The dual poppet valve flow switch 96 according to the embodiment illustrated in FIG. 12A is in a closed position so that no fuel flows through the dual poppet valve 96. The dual poppet valve 96 includes a housing 180 that is formed from a material that does not corrode in the presence of hydrocarbons or has been treated to avoid corrosion. A primary piston 182 is positioned within the housing 180. The primary piston 182 is held in its normally closed position by a primary spring 184. An o-ring 186 may be used to help ensure a tight seal between the primary piston 182 and the housing 180.

A secondary piston 188 is likewise present. The secondary piston 188 is held in its normally closed position by a secondary spring 190. The secondary piston 188 is positioned proximate to the housing 180 of the dual poppet valve 96 and is used to sense the position of the position sensible element 192. The sensor 126 communicates with the control system 86 to indicate the position of the secondary piston 188. In an exemplary embodiment, the position sensible element 192 is a magnet and the sensor 126 is a Hall-effect sensor, like that previously described for the single poppet valve 96 illustrated in FIGS. 7-9. Alternative position sensible element 192/sensor 126 combinations include, but are not necessarily limited to: magnetic read switches, ultrasonic, in capacitive combinations.

The dual poppet valve 96 will be in the fully-closed position illustrated in FIG. 12A when no fuel is flowing. In a preferred embodiment, the force required to compress the secondary spring 190 is lower than the force required to compress the primary spring 184. Specifically, the secondary spring 190 is adapted to compress during a slow fuel flow condition, such as when the fuel dispenser 14 is operating in a slow flow mode. The primary spring 184 is adapted to compress during a high fuel flow condition, such as when the fuel dispenser 14 is operating in a high flow mode.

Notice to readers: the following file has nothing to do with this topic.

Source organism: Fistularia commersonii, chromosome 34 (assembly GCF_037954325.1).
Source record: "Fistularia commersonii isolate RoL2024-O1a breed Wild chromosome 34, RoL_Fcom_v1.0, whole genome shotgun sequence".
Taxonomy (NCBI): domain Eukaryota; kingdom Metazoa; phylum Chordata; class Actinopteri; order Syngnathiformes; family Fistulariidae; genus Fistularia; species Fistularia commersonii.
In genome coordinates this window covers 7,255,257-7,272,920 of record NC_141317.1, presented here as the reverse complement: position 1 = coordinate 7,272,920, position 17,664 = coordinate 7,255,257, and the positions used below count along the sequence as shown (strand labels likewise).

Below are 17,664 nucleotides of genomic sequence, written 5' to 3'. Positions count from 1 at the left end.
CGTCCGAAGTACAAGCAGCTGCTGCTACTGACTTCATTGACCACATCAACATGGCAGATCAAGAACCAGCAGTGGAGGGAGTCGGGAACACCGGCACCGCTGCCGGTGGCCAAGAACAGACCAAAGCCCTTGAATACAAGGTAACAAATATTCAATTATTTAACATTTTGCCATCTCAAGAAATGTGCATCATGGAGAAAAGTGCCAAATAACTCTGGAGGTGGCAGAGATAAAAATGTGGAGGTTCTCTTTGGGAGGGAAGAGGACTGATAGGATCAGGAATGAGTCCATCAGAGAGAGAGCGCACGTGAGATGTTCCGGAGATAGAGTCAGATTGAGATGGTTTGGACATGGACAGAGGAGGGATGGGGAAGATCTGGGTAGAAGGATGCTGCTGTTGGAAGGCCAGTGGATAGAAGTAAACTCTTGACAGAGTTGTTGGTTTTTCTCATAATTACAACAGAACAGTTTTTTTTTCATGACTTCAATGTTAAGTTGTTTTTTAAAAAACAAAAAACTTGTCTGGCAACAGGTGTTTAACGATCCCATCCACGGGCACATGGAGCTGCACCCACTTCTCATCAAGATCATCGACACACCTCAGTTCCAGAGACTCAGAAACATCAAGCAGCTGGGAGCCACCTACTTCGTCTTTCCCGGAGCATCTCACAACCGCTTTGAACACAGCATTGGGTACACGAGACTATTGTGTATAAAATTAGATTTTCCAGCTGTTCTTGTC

The dual poppet valve 96 is illustrated in a partially open mode in FIG. 12B. As illustrated, the secondary spring 190 has compressed due to the pressure on the secondary piston 188. Compression of the secondary spring 190 opens the secondary or bypass fuel path 194 noted variously by arrows. Additionally, the movement of the secondary piston 188 that compressed the secondary spring 190 causes the position sensible element 192 to move such that the sensor 126 detects the movement and sends a signal indicative of the movement to the control system 86 via the sensor communication line 128. The control system 86, upon receipt of the signal indicating movement of the position sensible element 192, is able to acknowledge activation of the flow switch 96 to perform the state machine illustrated previously in FIG. 10.

The dual poppet valve 96 is illustrated in a fully open mode in FIG. 12C. When the fuel dispenser 14 is operating in a high flow mode, the fluid pressure builds up in the dual poppet valve 96 to the point where the primary spring 184 is forced to compress. This opens the primary fuel path 196 shown variously by arrows and allows fuel to flow through the fuel dispenser 14 at a high flow rate. The valve 96 also acts as a check valve to only allow fuel to flow in one direction thereby preventing backflow, which can cause turbulence and inaccuracies in fuel flow measurement.